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Contact:

Allison Garrett 727-551-5750 727-330-0309 (cell)

FOR IMMEDIATE RELEASE November 9, 2011

NOAA Fisheries Service advises mariners, right whales are on the move

Endangered species migrates to Southeast waters November through April

NOAA Fisheries Service is reminding all mariners and fishermen that North Atlantic right whale calving season begins in mid-November and runs through mid-April, which means these large whales are on the move, making their way down the southeast coast. Boaters are asked to report sightings of the endangered whale and keep a distance of at least 500 yards from the protected species. Currently scientists estimate as few as approximately 360 right whales remain, making the right whale one of the most endangered marine mammals in the world. Each winter pregnant right whales migrate south, more than 1,000 miles from their feeding grounds off Canada and New England to the warm coastal waters of South Carolina, Georgia and northeastern Florida, to give birth and nurse their young. These southern waters are the only known calving area for the species. "Right whales are dark with no dorsal fin and they often swim slowly at or just below the water's surface," said Barb Zoodsma, NOAA Fisheries Service's southeast right whale recovery program coordinator. "Many mariners mistakenly assume that because of their large size, right whales would be easy to see, but often a slight difference in texture on the water's surface is the only clue that a whale is present." To reduce the risk of collisions between right whales and vessels, NOAA and its partners conduct aerial surveys over northeast Florida and Georgia waters from December through March, and in New England waters from January through December. Additionally, surface buoys are deployed in strategic locations to acoustically detect right whales. The nearly real-time information from these aerial surveys and buoys is used to alert mariners of the presence of right whales, enabling ships to alter their course to avoid potential collisions with the whales. North Atlantic right whales are protected under the U.S. Endangered Species Act and the Marine Mammal Protection Act. Federal law prohibits approaching or remaining within 500 yards of right whales, either by watercraft or aircraft. Federal law also requires vessels 65 feet long and greater to slow to 10 knots or less in Seasonal Management Areas along the U.S. Eastern Seaboard, including the calving and nursery area in the southeastern U.S. Speed restrictions are in place in various places along the mid Atlantic from November 1 through April 30, and in the southeast U.S. calving area from November 15 through April 15. For more information on seasonal ship speed restrictions, visit http://www.nmfs.noaa.gov/pr/shipstrike/ (more)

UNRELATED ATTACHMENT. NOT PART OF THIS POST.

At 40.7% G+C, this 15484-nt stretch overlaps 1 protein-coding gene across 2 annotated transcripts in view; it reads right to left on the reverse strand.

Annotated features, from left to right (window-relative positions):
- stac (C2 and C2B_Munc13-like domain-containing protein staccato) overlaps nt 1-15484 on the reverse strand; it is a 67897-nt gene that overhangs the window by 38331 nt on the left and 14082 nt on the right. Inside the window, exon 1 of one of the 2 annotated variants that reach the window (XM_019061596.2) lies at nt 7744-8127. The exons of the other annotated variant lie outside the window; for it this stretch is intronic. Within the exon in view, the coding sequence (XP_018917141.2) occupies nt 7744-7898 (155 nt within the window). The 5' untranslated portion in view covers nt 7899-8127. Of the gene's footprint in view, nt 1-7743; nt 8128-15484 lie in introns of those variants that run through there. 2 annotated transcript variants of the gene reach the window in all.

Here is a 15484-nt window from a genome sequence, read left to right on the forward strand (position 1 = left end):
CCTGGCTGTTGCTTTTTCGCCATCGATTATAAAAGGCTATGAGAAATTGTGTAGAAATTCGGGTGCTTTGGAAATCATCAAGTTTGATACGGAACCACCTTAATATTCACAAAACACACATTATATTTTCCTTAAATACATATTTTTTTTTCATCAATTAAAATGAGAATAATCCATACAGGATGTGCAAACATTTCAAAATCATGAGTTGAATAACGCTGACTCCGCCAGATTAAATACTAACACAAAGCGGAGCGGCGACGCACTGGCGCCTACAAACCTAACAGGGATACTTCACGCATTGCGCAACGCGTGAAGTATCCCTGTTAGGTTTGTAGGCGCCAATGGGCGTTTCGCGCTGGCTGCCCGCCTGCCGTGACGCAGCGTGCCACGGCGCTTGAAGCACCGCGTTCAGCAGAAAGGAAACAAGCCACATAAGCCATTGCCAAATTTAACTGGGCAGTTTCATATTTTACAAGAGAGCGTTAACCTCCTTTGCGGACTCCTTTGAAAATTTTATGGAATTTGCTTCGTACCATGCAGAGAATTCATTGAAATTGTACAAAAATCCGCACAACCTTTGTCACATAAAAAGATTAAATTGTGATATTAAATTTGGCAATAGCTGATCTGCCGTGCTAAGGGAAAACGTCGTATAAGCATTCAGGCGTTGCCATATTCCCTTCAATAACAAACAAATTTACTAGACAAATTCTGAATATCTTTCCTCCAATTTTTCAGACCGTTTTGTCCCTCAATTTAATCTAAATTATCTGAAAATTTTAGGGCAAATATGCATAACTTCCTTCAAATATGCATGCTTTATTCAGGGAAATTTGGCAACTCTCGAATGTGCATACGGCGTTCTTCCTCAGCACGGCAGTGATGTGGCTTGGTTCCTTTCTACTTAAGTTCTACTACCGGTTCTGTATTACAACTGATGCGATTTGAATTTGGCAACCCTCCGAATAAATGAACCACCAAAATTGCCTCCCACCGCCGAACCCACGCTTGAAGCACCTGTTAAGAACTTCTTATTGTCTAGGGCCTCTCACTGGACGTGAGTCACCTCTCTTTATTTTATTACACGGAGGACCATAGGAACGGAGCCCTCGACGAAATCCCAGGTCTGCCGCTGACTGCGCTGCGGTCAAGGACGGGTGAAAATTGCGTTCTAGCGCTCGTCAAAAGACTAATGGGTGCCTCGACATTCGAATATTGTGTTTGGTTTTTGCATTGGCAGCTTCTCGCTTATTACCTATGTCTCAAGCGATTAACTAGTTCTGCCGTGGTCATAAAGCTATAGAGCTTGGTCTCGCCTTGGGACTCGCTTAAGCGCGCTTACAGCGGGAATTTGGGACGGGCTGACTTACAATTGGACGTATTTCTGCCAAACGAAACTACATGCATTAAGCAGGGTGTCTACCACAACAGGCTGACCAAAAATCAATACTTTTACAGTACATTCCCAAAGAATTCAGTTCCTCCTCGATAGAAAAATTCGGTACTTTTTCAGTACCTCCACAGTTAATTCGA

NOAA Fisheries Service encourages people to report sightings of dead, injured, or entangled whales to NOAA at 877-433-8299.

NOAA's mission is to understand and predict changes in the Earth's environment, from the depths of the ocean to the surface of the sun, and to conserve and manage our coastal and marine resources.

### On the Web: NOAA Fisheries Service Southeast http://.sero.nmfs.noaa.gov North Atlantic Right Whale http://rightwhalessouth.nmfs.noaa.gov Facebook US NOAA Fisheries GOV Follow us on Twitter @USNOAAGOV

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